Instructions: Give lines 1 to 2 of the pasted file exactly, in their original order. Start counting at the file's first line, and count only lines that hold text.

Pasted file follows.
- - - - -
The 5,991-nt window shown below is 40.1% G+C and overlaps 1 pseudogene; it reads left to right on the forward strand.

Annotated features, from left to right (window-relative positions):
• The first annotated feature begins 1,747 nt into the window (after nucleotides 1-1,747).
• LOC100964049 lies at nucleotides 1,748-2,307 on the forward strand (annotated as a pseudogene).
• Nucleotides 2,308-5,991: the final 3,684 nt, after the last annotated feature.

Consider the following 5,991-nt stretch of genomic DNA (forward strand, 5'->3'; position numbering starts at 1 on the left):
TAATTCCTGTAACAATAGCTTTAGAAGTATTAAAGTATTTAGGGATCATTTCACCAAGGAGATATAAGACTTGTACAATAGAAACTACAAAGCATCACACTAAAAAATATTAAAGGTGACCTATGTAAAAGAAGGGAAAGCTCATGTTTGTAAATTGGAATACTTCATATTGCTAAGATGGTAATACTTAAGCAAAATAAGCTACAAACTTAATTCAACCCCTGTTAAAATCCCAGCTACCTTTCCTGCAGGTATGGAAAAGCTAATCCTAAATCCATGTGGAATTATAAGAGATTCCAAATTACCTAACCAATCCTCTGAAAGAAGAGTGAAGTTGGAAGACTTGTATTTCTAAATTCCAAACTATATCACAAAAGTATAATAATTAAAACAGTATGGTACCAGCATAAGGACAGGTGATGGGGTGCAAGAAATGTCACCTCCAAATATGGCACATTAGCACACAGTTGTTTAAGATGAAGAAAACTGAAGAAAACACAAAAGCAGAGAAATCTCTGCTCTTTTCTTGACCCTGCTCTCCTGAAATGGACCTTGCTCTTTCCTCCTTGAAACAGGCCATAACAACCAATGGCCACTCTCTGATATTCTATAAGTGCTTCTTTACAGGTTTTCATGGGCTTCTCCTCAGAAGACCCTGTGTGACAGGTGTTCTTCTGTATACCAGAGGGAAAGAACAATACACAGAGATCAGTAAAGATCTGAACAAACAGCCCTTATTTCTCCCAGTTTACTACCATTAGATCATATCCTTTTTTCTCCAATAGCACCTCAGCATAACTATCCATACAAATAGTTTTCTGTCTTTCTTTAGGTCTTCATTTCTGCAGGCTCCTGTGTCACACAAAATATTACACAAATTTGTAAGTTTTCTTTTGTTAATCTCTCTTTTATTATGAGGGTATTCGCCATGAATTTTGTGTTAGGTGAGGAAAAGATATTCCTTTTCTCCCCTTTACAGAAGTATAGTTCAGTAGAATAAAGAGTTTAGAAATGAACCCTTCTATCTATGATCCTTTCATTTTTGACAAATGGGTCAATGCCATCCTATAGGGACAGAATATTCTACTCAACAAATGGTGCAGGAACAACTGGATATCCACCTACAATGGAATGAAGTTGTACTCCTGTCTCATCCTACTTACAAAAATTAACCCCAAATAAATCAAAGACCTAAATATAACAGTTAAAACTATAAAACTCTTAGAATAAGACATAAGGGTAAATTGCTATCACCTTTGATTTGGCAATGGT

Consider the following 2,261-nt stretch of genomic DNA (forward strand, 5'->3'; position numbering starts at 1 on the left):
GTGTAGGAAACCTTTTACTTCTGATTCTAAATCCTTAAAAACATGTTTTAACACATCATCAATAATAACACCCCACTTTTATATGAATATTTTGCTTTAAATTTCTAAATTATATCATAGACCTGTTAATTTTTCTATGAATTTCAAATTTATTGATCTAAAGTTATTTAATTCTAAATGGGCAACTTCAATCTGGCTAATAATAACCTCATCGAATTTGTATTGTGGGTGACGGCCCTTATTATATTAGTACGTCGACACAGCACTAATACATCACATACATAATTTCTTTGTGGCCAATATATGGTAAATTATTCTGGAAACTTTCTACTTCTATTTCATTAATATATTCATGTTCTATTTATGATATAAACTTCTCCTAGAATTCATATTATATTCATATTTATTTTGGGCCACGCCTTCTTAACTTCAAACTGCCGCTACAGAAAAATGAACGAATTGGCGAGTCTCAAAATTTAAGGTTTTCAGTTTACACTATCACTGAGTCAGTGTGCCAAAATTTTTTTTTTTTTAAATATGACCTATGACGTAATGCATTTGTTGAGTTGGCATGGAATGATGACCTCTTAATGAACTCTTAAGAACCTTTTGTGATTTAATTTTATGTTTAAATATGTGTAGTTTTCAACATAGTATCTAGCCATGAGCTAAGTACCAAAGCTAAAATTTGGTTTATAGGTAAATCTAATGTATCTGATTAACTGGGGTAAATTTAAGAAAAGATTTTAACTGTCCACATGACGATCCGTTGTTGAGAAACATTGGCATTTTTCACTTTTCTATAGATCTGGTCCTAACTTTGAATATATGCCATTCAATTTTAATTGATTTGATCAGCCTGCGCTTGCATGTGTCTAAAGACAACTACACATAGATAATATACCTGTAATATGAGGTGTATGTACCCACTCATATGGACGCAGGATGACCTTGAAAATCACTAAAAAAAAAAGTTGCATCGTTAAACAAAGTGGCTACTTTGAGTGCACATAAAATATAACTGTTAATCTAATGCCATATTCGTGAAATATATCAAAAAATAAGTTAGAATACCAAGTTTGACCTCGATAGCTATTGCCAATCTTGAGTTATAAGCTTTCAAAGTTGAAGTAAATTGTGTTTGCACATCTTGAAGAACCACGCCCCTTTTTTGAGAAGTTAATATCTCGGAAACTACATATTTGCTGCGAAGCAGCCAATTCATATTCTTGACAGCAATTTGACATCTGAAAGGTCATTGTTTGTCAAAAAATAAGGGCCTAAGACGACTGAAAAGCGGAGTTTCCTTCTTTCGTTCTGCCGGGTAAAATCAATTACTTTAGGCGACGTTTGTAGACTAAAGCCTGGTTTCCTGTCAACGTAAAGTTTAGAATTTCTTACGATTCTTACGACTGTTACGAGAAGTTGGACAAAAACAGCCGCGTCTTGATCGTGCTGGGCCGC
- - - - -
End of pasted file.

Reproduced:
The 5,991-nt window shown below is 40.1% G+C and overlaps 1 pseudogene; it reads left to right on the forward strand.

Annotated features, from left to right (window-relative positions):